Spaceflight Insider

Test photo taken as TESS performs lunar flyby

NASA's Transiting Exoplanet Survey Satellite (TESS) took this image of the Centaurus constellation using a two-second exposure. The image was taken as the spacecraft was completing a flyby of the Moon on its way to its final science orbit high above Earth. Photo Credit: NASA/MIT/TESS

NASA’s Transiting Exoplanet Survey Satellite (TESS) took this image of the Centaurus constellation using a two-second exposure. The image was taken as the spacecraft was completing a flyby of the Moon on its way to its final science orbit high above Earth. Click for full image. Photo Credit: NASA/MIT/TESS

NASA’s Transiting Exoplanet Survey Satellite (TESS) took an image using one of the four cameras on board the spacecraft. The image is a two-second exposure centered on the Centaurus constellation in the southern sky.

The photo was taken as TESS completed a lunar flyby on May 17, 2018. The successful gravity assist maneuver brought the spacecraft within about 5,000 miles (8,000 kilometers) from the surface of the Moon, slinging the vehicle toward its working orbit.

An artist's depiction of NASA's TESS spacecraft. Image Credit: NASA

An artist’s depiction of NASA’s TESS spacecraft. Image Credit: NASA

To finalize its orbit, TESS has one final thruster burn, which is scheduled for May 30, 2018. Once complete, the exoplanet hunter should be in a highly-elliptical orbit that takes it out of the Earth-Moon plane. This orbit is designed to allow the spacecraft to continuously monitor large areas space as well as maximize the amount of sky the vehicle’s four cameras can image.

The test image taken by one of the cameras on board shows an area that contains over 200,000 stars, according to NASA. In the lower left of the image, Beta Centauri—one of the closest starts to Earth other than the sun—burns brightly. In the upper right sits the Coalsack Nebula.

“TESS is performing well so far, and this early image gives us a glimpse of the capabilities of NASA’s newest Explorer mission,” says TESS project scientist Stephen Rinehart. “We’re looking forward to a panoply of great discoveries in exoplanets, as well as studies of asteroids, stars and galaxies, when the community gets their collective hands on the data.”

When all four cameras are operational, TESS is expected to cover over 400 times more area than shown in this first photograph, NASA said.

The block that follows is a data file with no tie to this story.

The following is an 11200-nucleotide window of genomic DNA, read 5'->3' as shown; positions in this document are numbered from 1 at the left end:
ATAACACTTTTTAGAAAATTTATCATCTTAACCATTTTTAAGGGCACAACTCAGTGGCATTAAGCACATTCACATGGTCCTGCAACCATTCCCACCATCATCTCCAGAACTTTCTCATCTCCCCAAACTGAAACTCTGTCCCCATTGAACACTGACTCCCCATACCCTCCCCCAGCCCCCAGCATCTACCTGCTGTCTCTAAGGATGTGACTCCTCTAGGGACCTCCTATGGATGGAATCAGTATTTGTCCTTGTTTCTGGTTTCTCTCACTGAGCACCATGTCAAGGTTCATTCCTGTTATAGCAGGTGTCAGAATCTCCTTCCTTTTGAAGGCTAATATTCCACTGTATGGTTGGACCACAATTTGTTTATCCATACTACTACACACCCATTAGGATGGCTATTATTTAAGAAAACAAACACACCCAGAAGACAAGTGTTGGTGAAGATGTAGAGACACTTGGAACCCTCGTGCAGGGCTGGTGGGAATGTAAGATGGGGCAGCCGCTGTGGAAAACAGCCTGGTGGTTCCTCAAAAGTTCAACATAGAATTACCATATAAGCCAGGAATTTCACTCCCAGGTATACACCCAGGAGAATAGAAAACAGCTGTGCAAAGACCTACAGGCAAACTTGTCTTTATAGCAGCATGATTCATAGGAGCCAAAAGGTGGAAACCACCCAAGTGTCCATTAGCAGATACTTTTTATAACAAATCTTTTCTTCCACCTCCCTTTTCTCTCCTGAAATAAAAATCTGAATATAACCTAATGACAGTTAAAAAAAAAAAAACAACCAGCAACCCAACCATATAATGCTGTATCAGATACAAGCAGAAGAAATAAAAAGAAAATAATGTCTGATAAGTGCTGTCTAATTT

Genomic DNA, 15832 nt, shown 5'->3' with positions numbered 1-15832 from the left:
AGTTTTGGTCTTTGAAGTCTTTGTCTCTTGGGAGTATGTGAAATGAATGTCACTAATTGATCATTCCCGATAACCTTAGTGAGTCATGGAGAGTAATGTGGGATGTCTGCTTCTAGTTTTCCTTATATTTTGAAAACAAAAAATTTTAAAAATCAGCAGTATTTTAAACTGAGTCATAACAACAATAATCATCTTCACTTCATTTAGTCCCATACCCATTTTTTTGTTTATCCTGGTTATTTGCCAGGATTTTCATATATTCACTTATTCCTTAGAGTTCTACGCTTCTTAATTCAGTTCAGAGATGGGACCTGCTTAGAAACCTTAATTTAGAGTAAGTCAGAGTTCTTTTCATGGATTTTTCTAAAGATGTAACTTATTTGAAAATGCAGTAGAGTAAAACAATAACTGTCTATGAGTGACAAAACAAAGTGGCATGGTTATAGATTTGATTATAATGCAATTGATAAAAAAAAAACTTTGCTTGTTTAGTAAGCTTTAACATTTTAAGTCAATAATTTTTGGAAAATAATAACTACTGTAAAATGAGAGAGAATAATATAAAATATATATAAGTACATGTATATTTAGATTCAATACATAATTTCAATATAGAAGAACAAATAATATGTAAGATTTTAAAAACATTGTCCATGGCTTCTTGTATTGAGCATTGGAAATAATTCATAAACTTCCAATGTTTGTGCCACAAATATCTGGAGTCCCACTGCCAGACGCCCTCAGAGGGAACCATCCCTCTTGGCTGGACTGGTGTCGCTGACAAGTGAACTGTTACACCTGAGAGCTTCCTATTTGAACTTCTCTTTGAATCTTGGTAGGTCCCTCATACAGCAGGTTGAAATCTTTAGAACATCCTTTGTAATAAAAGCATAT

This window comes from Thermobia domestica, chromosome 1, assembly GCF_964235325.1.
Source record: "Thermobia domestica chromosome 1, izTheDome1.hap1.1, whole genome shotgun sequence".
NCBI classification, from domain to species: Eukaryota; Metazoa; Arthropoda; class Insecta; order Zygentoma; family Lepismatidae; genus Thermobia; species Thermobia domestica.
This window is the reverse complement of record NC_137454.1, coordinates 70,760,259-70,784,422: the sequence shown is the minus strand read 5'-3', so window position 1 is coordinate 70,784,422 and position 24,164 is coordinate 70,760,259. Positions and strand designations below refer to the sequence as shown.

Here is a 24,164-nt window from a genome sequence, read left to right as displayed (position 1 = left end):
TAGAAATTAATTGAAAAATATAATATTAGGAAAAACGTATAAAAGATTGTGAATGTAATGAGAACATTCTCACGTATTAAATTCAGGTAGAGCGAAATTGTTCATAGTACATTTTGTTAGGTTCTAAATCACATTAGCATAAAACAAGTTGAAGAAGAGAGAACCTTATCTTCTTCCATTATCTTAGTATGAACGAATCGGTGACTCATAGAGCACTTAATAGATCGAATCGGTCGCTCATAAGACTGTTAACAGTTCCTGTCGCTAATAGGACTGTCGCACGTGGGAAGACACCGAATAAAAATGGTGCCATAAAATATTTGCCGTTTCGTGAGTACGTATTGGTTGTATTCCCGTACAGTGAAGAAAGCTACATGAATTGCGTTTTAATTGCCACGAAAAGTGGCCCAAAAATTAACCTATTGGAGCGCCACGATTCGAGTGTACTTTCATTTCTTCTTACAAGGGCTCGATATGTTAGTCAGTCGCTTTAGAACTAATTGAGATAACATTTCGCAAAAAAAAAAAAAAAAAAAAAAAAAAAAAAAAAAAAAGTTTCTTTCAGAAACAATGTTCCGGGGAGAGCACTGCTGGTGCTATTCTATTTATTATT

Before science operations can begin, the cameras aboard TESS are expected to undergo final checkouts, including camera calibrations. Once those are complete, a “first light” science quality image is expected to be taken and transmitted to Earth. NASA said that image should be released to the public sometime in June 2018.

NASA’s TESS spacecraft is a follow-on to the Kepler Space Telescope that located over 2,300 confirmed planets as well as over 3,600 planet candidates during the operational life of the vehicle.

TESS uses the transit method to locate exoplanets. This methodology looks for the host star to dim as a planet passes between the star and the onboard cameras. This drop in brightness and the associated wobble of the host star provides clues to the size, orbit, and composition of the suspected exoplanet.

NASA expects the spacecraft to find thousands of exoplanets during its mission. TESS is designed specifically to look at 500,000 nearby stars for possible planets.

TESS was launched atop a SpaceX Falcon 9 rocket April 18, 2018, from Space Launch Complex 40 at Cape Canaveral Air Force Station in Florida. The 798-pound (362-kilogram) spacecraft’s final science orbit involves it orbiting Earth at a 37 degree inclination every 14 days. The nominal orbit takes the vehicle to a maximum distance of 233,000 miles (375,000 kilometers) from Earth with a perigee (low point in the orbit) of 67,000 miles (108,000 kilometers).

Video courtesy of NASA Goddard

 

Tagged:

Joe Latrell is a life-long avid space enthusiast having created his own rocket company in Roswell, NM in addition to other consumer space endeavors. He continues to design, build and launch his own rockets and has a passion to see the next generation excited about the opportunities of space exploration. Joe lends his experiences from the corporate and small business arenas to organizations such as Teachers In Space, Inc. He is also actively engaged in his church investing his many skills to assist this and other non-profit endeavors.

Reader Comments

⚠ Commenting Rules

Post Comment

Your email address will not be published. Required fields are marked *

This site uses Akismet to reduce spam. Learn how your comment data is processed.